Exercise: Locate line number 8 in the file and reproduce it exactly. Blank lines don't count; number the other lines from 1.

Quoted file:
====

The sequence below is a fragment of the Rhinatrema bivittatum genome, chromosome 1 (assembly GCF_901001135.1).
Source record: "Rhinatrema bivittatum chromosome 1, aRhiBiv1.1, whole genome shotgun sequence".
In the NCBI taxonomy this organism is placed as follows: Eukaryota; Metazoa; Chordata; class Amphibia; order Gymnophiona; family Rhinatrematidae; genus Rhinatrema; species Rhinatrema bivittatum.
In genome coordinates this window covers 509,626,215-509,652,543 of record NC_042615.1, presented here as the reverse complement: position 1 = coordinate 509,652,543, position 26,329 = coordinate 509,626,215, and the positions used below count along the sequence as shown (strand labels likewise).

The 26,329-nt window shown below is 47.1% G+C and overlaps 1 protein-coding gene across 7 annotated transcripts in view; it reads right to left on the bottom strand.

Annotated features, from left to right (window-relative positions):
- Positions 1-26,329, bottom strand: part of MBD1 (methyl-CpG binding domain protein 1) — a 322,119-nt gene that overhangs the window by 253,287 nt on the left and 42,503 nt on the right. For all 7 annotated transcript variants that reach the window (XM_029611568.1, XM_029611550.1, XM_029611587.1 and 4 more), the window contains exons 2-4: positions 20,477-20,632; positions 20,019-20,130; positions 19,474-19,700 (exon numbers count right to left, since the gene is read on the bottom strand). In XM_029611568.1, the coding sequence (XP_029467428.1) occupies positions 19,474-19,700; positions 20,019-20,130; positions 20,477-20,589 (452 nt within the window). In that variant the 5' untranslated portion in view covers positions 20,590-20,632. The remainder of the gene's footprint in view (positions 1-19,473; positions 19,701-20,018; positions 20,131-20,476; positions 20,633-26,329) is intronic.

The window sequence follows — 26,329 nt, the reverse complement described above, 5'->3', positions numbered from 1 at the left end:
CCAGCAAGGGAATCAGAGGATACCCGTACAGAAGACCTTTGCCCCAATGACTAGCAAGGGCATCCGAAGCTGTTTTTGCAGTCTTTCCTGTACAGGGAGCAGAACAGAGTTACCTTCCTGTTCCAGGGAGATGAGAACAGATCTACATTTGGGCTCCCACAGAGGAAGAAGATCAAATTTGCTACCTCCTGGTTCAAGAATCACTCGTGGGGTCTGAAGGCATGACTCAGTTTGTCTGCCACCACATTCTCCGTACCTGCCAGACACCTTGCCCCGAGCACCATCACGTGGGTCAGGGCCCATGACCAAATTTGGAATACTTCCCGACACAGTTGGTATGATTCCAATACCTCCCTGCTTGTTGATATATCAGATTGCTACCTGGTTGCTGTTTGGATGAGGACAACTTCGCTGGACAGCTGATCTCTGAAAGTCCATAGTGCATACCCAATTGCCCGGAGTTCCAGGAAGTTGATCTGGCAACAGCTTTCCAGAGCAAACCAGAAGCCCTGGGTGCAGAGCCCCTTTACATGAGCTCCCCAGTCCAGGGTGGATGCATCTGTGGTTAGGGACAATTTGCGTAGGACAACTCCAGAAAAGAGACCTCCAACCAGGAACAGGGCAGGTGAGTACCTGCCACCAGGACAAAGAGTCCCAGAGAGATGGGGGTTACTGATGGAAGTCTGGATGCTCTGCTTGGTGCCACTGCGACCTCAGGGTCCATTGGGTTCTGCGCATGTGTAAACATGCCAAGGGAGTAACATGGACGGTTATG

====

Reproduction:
The window sequence follows — 26,329 nt, the reverse complement described above, 5'->3', positions numbered from 1 at the left end: